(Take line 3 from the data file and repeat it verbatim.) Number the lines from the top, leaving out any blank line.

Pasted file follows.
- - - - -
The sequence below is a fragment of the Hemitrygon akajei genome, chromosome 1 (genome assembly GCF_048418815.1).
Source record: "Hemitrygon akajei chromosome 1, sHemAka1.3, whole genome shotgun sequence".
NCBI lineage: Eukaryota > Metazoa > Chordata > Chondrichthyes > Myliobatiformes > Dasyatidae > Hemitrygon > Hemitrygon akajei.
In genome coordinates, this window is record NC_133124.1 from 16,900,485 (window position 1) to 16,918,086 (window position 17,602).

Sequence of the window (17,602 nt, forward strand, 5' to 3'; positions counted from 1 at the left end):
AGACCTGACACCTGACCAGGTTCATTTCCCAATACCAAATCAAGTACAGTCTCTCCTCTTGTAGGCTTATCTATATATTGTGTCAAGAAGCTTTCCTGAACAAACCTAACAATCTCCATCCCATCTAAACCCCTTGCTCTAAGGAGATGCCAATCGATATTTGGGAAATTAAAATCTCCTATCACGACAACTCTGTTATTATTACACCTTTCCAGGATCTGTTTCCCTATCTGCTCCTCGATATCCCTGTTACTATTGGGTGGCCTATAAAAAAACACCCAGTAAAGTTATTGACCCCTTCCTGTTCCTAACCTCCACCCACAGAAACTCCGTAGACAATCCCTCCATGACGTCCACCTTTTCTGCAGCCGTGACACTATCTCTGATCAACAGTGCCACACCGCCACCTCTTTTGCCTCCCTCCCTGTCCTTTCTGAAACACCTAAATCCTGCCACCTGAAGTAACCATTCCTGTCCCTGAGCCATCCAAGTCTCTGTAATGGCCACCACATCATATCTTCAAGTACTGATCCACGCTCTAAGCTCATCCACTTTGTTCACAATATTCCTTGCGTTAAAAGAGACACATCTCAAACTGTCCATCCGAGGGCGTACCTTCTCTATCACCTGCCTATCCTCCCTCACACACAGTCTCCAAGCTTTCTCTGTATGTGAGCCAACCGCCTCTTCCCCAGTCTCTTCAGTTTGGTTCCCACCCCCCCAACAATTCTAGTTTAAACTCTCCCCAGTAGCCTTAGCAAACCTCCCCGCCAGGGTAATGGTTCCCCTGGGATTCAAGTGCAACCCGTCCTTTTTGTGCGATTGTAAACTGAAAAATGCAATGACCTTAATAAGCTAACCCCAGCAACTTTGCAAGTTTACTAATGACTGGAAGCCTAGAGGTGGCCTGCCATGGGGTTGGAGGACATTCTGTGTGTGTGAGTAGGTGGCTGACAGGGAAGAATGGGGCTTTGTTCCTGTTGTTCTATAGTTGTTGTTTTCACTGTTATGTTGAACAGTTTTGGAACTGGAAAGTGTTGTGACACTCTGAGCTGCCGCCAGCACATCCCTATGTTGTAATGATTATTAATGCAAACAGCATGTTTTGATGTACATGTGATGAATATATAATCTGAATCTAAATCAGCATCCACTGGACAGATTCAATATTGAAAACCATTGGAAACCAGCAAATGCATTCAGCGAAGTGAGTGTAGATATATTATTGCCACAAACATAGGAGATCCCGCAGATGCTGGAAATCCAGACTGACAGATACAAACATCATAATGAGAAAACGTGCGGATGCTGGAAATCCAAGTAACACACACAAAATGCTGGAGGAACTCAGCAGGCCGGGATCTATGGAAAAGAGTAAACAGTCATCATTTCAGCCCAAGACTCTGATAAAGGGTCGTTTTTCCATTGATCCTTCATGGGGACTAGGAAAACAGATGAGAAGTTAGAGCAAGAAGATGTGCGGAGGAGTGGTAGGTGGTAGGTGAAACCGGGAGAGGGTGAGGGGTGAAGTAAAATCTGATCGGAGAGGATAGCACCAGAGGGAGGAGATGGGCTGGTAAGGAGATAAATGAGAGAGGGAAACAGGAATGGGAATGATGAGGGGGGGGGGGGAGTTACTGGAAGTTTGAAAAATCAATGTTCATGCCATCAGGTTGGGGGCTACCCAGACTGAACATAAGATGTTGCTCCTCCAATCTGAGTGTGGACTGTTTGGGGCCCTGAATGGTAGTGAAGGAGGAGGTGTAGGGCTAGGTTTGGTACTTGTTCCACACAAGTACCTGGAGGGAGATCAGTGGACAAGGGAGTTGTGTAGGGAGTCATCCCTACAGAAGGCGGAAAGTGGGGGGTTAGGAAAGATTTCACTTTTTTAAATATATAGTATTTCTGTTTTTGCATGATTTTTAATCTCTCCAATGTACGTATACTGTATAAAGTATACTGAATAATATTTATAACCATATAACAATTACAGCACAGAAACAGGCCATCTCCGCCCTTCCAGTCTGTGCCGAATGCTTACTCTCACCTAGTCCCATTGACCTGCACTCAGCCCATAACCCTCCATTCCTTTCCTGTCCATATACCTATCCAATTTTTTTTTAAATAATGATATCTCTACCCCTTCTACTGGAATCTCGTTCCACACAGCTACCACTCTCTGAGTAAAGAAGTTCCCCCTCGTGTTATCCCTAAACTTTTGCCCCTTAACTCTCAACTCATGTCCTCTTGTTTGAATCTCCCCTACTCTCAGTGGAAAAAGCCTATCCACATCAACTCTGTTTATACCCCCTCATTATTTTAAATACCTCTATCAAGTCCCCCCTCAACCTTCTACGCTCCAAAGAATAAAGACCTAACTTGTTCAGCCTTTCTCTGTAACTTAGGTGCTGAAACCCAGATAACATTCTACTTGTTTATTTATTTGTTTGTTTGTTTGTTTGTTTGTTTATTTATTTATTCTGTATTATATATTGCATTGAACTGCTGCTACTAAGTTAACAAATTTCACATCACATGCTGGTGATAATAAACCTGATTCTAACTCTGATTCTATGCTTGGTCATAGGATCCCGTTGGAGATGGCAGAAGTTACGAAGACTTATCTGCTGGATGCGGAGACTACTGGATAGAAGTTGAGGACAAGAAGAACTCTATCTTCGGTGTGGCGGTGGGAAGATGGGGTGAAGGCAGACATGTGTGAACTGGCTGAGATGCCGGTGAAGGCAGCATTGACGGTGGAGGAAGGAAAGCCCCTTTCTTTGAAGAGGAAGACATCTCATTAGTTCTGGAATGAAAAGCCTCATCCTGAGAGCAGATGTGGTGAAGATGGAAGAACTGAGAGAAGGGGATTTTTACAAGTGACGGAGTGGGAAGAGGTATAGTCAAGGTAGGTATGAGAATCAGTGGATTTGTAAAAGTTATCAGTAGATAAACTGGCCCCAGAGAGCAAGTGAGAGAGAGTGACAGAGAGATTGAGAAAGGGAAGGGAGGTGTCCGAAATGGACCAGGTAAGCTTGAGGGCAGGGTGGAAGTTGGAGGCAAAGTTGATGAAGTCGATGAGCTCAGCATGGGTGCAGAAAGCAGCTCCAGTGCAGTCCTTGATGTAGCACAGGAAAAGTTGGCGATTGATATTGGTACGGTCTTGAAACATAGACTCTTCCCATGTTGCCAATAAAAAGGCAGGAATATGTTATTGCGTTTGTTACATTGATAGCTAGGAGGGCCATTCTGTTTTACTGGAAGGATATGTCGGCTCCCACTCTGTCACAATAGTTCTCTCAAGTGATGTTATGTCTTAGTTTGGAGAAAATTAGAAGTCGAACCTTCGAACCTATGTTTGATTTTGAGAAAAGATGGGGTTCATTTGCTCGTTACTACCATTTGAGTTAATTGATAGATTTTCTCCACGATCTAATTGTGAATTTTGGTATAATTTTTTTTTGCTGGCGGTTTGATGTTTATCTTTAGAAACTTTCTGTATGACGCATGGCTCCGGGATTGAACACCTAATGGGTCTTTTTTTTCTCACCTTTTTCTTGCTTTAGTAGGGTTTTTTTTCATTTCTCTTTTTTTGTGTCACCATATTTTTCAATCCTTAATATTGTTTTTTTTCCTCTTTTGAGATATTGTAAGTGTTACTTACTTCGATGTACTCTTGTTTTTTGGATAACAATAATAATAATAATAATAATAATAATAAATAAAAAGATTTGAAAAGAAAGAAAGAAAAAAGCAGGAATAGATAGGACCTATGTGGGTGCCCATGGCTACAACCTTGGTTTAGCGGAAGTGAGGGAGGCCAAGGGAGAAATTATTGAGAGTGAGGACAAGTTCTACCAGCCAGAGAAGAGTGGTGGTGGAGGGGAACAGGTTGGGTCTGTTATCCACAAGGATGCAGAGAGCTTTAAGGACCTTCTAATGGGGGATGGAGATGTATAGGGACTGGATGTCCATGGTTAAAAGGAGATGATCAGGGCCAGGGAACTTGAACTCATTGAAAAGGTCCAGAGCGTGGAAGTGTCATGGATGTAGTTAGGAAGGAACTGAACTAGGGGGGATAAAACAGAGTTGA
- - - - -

NCBI lineage: Eukaryota > Metazoa > Chordata > Chondrichthyes > Myliobatiformes > Dasyatidae > Hemitrygon > Hemitrygon akajei.